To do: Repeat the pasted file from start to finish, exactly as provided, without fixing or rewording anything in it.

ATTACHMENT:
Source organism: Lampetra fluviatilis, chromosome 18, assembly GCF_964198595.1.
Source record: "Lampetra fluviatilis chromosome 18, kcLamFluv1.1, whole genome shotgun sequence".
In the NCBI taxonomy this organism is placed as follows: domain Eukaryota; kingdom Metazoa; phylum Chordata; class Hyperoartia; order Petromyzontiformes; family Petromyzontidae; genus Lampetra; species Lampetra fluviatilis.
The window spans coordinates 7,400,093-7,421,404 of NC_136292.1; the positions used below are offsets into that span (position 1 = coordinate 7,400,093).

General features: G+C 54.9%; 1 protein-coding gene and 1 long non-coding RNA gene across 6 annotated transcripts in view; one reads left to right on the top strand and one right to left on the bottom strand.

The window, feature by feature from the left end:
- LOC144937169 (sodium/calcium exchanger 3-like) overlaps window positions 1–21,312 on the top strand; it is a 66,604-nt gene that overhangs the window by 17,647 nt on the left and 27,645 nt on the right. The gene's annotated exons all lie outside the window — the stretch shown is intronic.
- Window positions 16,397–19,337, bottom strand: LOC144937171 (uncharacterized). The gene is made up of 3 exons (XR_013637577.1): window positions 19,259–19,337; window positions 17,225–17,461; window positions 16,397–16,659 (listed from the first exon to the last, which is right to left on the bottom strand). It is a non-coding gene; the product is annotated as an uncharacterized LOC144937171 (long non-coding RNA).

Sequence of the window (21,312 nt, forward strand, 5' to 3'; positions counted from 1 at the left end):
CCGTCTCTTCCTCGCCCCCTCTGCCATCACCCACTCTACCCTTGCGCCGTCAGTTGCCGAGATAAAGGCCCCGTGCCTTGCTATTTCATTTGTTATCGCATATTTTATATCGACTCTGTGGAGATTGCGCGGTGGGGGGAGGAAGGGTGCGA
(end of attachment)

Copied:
Source organism: Lampetra fluviatilis, chromosome 18, assembly GCF_964198595.1.
Source record: "Lampetra fluviatilis chromosome 18, kcLamFluv1.1, whole genome shotgun sequence".
In the NCBI taxonomy this organism is placed as follows: domain Eukaryota; kingdom Metazoa; phylum Chordata; class Hyperoartia; order Petromyzontiformes; family Petromyzontidae; genus Lampetra; species Lampetra fluviatilis.
The window spans coordinates 7,400,093-7,421,404 of NC_136292.1; the positions used below are offsets into that span (position 1 = coordinate 7,400,093).

General features: G+C 54.9%; 1 protein-coding gene and 1 long non-coding RNA gene across 6 annotated transcripts in view; one reads left to right on the top strand and one right to left on the bottom strand.

The window, feature by feature from the left end:
- LOC144937169 (sodium/calcium exchanger 3-like) overlaps window positions 1–21,312 on the top strand; it is a 66,604-nt gene that overhangs the window by 17,647 nt on the left and 27,645 nt on the right. The gene's annotated exons all lie outside the window — the stretch shown is intronic.
- Window positions 16,397–19,337, bottom strand: LOC144937171 (uncharacterized). The gene is made up of 3 exons (XR_013637577.1): window positions 19,259–19,337; window positions 17,225–17,461; window positions 16,397–16,659 (listed from the first exon to the last, which is right to left on the bottom strand). It is a non-coding gene; the product is annotated as an uncharacterized LOC144937171 (long non-coding RNA).

Sequence of the window (21,312 nt, forward strand, 5' to 3'; positions counted from 1 at the left end):
CCGTCTCTTCCTCGCCCCCTCTGCCATCACCCACTCTACCCTTGCGCCGTCAGTTGCCGAGATAAAGGCCCCGTGCCTTGCTATTTCATTTGTTATCGCATATTTTATATCGACTCTGTGGAGATTGCGCGGTGGGGGGAGGAAGGGTGCGA